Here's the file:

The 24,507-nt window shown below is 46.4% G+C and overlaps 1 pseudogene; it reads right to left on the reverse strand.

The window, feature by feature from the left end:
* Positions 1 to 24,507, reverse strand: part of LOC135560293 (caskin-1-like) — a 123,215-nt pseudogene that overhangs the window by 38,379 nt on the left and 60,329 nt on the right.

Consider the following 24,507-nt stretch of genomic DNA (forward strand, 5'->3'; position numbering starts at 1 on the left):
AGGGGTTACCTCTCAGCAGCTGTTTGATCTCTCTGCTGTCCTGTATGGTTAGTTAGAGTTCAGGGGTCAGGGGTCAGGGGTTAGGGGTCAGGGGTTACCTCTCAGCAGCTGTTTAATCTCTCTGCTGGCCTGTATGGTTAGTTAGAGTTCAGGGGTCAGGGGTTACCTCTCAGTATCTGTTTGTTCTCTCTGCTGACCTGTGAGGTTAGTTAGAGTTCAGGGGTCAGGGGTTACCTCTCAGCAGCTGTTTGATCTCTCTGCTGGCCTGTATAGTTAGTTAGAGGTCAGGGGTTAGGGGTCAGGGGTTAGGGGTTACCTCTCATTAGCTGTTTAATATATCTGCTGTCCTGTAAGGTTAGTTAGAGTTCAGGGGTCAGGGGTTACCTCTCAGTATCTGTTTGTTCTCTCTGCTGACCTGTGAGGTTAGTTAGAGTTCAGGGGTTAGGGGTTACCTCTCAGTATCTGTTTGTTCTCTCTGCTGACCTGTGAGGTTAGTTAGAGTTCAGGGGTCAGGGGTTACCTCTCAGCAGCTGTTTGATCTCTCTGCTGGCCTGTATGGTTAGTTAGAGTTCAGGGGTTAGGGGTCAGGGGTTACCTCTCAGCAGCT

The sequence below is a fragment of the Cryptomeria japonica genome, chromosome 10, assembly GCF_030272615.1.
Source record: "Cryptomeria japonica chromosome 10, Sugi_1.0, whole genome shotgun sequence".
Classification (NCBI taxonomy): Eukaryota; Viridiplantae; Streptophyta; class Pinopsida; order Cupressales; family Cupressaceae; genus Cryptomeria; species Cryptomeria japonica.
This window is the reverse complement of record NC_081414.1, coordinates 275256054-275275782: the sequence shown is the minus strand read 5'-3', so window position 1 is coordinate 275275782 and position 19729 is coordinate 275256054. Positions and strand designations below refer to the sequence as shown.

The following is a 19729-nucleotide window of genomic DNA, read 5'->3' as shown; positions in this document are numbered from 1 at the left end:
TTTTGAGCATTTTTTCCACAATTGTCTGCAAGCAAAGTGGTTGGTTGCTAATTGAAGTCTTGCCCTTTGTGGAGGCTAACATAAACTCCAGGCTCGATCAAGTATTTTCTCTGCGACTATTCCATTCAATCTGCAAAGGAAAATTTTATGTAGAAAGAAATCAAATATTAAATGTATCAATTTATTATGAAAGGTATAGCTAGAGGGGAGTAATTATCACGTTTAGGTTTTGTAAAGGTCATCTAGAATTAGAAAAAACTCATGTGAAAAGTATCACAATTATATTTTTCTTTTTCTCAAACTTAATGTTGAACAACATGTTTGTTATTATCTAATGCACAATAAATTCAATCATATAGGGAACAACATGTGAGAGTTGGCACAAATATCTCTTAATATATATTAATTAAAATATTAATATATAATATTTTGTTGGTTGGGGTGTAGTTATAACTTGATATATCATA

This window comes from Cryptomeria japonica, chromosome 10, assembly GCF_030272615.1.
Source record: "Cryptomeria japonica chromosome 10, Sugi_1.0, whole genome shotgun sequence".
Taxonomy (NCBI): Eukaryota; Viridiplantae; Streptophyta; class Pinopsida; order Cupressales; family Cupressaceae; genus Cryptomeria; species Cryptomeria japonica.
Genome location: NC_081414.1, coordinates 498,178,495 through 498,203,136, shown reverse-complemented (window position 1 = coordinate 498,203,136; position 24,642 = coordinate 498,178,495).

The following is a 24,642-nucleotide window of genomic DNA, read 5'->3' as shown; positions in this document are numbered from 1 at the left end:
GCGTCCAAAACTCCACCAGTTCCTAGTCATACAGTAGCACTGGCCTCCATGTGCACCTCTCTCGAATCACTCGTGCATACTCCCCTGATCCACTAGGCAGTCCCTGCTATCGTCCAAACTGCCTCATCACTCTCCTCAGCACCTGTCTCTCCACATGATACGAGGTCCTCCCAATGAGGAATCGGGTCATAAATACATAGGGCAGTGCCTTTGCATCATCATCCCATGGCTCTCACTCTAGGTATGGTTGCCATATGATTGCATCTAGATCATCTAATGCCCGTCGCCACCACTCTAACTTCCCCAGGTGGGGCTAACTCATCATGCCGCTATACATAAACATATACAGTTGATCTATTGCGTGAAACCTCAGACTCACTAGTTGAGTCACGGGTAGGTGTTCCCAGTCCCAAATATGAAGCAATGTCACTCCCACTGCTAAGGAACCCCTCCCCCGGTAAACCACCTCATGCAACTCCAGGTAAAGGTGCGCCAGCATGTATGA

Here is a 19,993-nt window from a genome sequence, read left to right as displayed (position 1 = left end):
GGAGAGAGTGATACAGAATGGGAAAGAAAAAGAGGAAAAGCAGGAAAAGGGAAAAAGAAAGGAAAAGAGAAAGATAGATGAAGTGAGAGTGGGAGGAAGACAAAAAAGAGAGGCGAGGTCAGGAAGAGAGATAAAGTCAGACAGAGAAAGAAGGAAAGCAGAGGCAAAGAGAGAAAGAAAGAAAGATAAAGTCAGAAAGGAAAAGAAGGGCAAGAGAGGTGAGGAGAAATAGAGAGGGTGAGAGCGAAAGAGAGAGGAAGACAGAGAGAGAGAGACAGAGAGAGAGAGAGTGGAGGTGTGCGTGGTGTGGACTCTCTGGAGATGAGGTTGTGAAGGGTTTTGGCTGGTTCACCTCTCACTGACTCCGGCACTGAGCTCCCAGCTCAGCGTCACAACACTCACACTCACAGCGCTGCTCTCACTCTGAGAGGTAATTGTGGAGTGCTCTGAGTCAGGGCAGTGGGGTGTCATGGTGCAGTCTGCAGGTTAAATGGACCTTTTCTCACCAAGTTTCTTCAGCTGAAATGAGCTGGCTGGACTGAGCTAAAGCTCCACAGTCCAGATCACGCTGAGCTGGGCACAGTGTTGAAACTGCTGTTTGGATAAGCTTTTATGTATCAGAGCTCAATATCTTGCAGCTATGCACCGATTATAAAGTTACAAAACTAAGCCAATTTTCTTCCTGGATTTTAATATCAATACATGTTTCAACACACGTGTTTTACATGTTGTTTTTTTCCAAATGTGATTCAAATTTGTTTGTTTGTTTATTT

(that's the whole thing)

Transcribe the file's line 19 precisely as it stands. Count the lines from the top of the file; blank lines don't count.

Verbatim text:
GGAGAGAGTGATACAGAATGGGAAAGAAAAAGAGGAAAAGCAGGAAAAGGGAAAAAGAAAGGAAAAGAGAAAGATAGATGAAGTGAGAGTGGGAGGAAGACAAAAAAGAGAGGCGAGGTCAGGAAGAGAGATAAAGTCAGACAGAGAAAGAAGGAAAGCAGAGGCAAAGAGAGAAAGAAAGAAAGATAAAGTCAGAAAGGAAAAGAAGGGCAAGAGAGGTGAGGAGAAATAGAGAGGGTGAGAGCGAAAGAGAGAGGAAGACAGAGAGAGAGAGACAGAGAGAGAGAGAGTGGAGGTGTGCGTGGTGTGGACTCTCTGGAGATGAGGTTGTGAAGGGTTTTGGCTGGTTCACCTCTCACTGACTCCGGCACTGAGCTCCCAGCTCAGCGTCACAACACTCACACTCACAGCGCTGCTCTCACTCTGAGAGGTAATTGTGGAGTGCTCTGAGTCAGGGCAGTGGGGTGTCATGGTGCAGTCTGCAGGTTAAATGGACCTTTTCTCACCAAGTTTCTTCAGCTGAAATGAGCTGGCTGGACTGAGCTAAAGCTCCACAGTCCAGATCACGCTGAGCTGGGCACAGTGTTGAAACTGCTGTTTGGATAAGCTTTTATGTATCAGAGCTCAATATCTTGCAGCTATGCACCGATTATAAAGTTACAAAACTAAGCCAATTTTCTTCCTGGATTTTAATATCAATACATGTTTCAACACACGTGTTTTACATGTTGTTTTTTTCCAAATGTGATTCAAATTTGTTTGTTTGTTTATTT